Pubdate: Fri, 16 Jul 2004
Source: Grand Forks Herald (ND)
Section: Page 01
Address: 375 Second Ave. North, Grand Forks, ND 58203
Copyright: 2004 Grand Forks Herald
Author: Rona K. Johnson


It's Dangerous And Deadly For Grown-Ups. For The Children Of Addicts,
It's A Living Nightmare.

Children, of course, shouldn't be exposed to methamphetamines or the people 
who use and sell the drug, but it's not unusual for law enforcement to find 
children when they bust clandestine meth labs.

"The living conditions, in some cases, are almost subhuman," said a Grand 
Forks police officer when asked to describe what they sometimes encounter 
when busting a meth lab. In one residence where meth was being cooked, 
police found an 18-month-old baby in a child's swing, he said. "The fumes 
in that place were very prevalent," he said. In some cases, he's seen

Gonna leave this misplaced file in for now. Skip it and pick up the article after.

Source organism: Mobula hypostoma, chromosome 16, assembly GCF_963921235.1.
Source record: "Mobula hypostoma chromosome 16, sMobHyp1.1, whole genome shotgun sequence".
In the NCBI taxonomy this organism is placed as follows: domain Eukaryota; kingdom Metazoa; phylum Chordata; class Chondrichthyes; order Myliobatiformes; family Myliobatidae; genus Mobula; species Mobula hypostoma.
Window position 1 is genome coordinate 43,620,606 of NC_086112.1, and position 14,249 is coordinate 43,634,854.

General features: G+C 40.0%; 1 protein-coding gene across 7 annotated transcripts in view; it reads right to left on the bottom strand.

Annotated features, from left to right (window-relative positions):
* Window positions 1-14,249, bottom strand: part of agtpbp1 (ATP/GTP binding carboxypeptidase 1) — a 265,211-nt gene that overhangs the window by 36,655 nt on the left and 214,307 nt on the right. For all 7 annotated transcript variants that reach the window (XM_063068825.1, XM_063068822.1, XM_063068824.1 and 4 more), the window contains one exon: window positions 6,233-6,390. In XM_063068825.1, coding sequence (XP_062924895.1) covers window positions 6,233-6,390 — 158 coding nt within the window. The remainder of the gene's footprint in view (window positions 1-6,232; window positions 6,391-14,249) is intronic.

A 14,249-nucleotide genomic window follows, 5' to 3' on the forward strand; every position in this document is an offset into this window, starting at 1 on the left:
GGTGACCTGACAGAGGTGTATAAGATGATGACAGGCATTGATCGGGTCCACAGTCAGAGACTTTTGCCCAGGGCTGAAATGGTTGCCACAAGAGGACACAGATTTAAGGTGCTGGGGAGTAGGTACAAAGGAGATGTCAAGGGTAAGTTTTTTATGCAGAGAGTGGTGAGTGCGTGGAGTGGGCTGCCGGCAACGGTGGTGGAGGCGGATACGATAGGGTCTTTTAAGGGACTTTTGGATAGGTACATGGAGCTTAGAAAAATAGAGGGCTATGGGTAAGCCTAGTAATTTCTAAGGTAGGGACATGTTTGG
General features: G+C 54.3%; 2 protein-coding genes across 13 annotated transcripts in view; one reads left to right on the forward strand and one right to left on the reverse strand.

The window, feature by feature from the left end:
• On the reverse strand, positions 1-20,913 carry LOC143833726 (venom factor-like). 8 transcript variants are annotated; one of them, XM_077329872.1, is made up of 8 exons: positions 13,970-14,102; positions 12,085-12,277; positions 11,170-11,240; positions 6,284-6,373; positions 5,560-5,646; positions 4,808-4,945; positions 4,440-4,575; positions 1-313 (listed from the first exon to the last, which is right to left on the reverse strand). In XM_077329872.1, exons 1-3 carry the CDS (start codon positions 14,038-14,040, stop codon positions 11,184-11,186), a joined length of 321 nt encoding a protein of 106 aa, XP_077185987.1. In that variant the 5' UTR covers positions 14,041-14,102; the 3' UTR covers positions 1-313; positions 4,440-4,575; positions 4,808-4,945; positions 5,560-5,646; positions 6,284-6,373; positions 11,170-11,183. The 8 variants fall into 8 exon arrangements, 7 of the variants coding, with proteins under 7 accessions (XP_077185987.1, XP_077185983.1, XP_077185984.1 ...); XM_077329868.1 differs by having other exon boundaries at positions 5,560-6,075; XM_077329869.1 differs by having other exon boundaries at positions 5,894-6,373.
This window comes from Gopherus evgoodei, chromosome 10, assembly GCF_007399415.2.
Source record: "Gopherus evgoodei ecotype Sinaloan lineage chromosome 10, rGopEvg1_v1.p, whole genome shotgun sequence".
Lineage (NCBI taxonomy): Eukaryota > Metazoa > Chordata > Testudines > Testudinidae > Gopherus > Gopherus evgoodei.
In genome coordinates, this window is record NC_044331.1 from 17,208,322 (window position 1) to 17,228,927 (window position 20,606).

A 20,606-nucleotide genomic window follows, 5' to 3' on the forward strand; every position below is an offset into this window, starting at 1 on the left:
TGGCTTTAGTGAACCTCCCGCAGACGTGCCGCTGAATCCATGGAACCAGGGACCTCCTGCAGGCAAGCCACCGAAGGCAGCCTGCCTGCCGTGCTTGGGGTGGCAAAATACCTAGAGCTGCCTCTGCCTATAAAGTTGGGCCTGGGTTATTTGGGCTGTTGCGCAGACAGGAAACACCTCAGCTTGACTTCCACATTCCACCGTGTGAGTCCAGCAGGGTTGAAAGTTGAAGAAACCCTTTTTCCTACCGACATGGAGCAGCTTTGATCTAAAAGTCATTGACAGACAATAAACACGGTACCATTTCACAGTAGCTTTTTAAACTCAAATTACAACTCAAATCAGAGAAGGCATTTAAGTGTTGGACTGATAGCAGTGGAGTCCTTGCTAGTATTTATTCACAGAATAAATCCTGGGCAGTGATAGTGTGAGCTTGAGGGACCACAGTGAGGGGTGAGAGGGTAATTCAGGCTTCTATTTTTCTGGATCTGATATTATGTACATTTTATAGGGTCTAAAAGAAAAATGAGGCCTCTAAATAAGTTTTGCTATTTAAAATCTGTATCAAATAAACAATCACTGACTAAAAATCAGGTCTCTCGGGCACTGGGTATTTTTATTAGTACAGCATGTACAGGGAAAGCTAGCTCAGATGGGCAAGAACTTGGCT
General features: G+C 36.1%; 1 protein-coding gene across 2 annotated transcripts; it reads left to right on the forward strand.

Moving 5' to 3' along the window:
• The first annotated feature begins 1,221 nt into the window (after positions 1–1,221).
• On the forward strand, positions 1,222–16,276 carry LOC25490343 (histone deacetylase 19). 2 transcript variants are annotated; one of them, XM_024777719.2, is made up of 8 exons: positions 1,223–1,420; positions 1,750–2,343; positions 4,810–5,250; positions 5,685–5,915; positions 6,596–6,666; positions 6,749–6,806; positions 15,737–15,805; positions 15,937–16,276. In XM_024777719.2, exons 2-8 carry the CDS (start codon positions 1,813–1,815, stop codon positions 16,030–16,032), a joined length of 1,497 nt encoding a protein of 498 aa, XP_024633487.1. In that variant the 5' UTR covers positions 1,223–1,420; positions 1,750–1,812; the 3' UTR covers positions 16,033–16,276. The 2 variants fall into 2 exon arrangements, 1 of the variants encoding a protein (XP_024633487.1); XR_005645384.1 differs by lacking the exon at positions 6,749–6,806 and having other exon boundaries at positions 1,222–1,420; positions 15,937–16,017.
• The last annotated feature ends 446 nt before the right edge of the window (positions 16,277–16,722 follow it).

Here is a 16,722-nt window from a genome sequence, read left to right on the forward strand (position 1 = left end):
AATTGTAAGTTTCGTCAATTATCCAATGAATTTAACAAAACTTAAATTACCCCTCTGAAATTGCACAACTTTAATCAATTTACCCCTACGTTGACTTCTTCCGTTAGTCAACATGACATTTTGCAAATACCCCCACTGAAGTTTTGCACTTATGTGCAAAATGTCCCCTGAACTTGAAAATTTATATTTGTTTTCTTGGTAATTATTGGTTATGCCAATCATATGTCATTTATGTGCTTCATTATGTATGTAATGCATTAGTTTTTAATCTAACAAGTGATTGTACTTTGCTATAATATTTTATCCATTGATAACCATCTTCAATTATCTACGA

broken picture frames and glass on the floor and piles of dirty clothes 
strewn everywhere. "In one house, we went to the basement, and it was 
partially flooded - there was about six inches of water on the floor," he 

Along with the health risks to children from the chemicals used to make 
meth, there also are the risks associated with drug abuse, including 
neglect, violence and abuse. On the rise It's a problem that's been growing 
for area rural law enforcement and social service agencies in recent years.

According to the North Dakota Bureau of Investigation, 295 labs were seized